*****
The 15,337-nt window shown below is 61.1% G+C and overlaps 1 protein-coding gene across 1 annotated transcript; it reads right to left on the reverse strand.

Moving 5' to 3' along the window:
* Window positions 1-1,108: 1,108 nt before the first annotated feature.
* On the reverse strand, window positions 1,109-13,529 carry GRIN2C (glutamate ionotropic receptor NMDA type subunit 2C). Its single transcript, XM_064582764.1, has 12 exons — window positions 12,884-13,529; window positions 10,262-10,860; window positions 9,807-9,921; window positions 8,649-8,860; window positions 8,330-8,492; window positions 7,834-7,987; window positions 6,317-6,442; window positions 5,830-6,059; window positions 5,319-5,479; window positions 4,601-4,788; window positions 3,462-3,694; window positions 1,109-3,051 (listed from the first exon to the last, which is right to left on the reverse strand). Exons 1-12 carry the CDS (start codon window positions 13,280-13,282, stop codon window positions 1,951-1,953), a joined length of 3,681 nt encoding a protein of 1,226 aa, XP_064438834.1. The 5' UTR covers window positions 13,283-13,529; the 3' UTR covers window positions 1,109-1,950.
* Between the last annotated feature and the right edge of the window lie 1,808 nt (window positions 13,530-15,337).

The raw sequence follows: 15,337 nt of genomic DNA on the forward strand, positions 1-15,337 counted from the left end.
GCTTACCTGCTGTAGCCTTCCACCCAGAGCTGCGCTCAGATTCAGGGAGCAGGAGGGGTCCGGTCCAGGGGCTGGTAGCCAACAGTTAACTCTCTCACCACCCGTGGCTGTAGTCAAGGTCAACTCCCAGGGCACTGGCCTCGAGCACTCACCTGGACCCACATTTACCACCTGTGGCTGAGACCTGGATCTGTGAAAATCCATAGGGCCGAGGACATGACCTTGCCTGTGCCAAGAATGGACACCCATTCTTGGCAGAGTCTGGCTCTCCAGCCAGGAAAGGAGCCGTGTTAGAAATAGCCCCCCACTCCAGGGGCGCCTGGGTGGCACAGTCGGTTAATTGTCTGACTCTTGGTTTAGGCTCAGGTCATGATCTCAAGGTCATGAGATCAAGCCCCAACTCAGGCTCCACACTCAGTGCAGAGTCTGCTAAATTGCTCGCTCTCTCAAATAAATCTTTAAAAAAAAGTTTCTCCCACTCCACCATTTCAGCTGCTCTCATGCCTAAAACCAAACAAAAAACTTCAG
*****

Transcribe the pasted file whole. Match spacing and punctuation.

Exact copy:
The 15,337-nt window shown below is 61.1% G+C and overlaps 1 protein-coding gene across 1 annotated transcript; it reads right to left on the reverse strand.

Moving 5' to 3' along the window:
* Window positions 1-1,108: 1,108 nt before the first annotated feature.
* On the reverse strand, window positions 1,109-13,529 carry GRIN2C (glutamate ionotropic receptor NMDA type subunit 2C). Its single transcript, XM_064582764.1, has 12 exons — window positions 12,884-13,529; window positions 10,262-10,860; window positions 9,807-9,921; window positions 8,649-8,860; window positions 8,330-8,492; window positions 7,834-7,987; window positions 6,317-6,442; window positions 5,830-6,059; window positions 5,319-5,479; window positions 4,601-4,788; window positions 3,462-3,694; window positions 1,109-3,051 (listed from the first exon to the last, which is right to left on the reverse strand). Exons 1-12 carry the CDS (start codon window positions 13,280-13,282, stop codon window positions 1,951-1,953), a joined length of 3,681 nt encoding a protein of 1,226 aa, XP_064438834.1. The 5' UTR covers window positions 13,283-13,529; the 3' UTR covers window positions 1,109-1,950.
* Between the last annotated feature and the right edge of the window lie 1,808 nt (window positions 13,530-15,337).

The raw sequence follows: 15,337 nt of genomic DNA on the forward strand, positions 1-15,337 counted from the left end.
GCTTACCTGCTGTAGCCTTCCACCCAGAGCTGCGCTCAGATTCAGGGAGCAGGAGGGGTCCGGTCCAGGGGCTGGTAGCCAACAGTTAACTCTCTCACCACCCGTGGCTGTAGTCAAGGTCAACTCCCAGGGCACTGGCCTCGAGCACTCACCTGGACCCACATTTACCACCTGTGGCTGAGACCTGGATCTGTGAAAATCCATAGGGCCGAGGACATGACCTTGCCTGTGCCAAGAATGGACACCCATTCTTGGCAGAGTCTGGCTCTCCAGCCAGGAAAGGAGCCGTGTTAGAAATAGCCCCCCACTCCAGGGGCGCCTGGGTGGCACAGTCGGTTAATTGTCTGACTCTTGGTTTAGGCTCAGGTCATGATCTCAAGGTCATGAGATCAAGCCCCAACTCAGGCTCCACACTCAGTGCAGAGTCTGCTAAATTGCTCGCTCTCTCAAATAAATCTTTAAAAAAAAGTTTCTCCCACTCCACCATTTCAGCTGCTCTCATGCCTAAAACCAAACAAAAAACTTCAG